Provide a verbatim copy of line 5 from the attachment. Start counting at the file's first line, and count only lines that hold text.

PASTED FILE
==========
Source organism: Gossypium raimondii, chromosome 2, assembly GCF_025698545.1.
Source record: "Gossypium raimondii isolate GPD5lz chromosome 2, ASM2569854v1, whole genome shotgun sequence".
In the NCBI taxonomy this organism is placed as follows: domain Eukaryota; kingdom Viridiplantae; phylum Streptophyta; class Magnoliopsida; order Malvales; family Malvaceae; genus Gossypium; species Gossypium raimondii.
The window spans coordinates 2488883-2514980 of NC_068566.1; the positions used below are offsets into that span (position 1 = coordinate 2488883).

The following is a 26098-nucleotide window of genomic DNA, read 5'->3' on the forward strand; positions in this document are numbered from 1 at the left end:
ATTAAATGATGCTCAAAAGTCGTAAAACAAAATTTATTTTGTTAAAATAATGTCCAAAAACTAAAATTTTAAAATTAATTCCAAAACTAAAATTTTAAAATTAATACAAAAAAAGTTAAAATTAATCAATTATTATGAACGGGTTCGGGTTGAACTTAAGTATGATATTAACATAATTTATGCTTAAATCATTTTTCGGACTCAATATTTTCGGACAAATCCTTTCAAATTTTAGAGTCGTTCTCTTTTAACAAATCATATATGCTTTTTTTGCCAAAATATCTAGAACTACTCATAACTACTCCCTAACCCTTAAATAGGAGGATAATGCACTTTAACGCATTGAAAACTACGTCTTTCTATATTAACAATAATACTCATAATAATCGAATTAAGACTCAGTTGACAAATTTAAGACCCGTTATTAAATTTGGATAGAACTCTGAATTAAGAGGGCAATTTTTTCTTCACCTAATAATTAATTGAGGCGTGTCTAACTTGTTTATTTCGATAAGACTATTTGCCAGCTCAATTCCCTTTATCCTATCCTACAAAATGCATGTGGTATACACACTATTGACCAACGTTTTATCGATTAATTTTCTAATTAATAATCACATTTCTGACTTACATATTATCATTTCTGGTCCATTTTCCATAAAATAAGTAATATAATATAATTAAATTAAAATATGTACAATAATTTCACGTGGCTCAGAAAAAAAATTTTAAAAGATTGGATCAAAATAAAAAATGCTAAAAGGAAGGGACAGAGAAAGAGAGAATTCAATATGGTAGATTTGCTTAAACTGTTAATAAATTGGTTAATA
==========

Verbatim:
The following is a 26098-nucleotide window of genomic DNA, read 5'->3' on the forward strand; positions in this document are numbered from 1 at the left end: